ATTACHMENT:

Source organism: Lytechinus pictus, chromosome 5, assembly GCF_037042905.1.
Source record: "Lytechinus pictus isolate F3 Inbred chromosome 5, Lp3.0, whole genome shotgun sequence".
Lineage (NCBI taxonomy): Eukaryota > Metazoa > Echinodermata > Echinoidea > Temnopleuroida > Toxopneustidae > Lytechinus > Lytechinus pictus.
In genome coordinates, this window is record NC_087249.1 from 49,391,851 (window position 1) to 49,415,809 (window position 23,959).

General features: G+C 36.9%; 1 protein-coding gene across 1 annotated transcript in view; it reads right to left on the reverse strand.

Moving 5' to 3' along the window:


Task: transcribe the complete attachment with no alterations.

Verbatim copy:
Source organism: Lytechinus pictus, chromosome 5, assembly GCF_037042905.1.
Source record: "Lytechinus pictus isolate F3 Inbred chromosome 5, Lp3.0, whole genome shotgun sequence".
Lineage (NCBI taxonomy): Eukaryota > Metazoa > Echinodermata > Echinoidea > Temnopleuroida > Toxopneustidae > Lytechinus > Lytechinus pictus.
In genome coordinates, this window is record NC_087249.1 from 49,391,851 (window position 1) to 49,415,809 (window position 23,959).

General features: G+C 36.9%; 1 protein-coding gene across 1 annotated transcript in view; it reads right to left on the reverse strand.

Moving 5' to 3' along the window: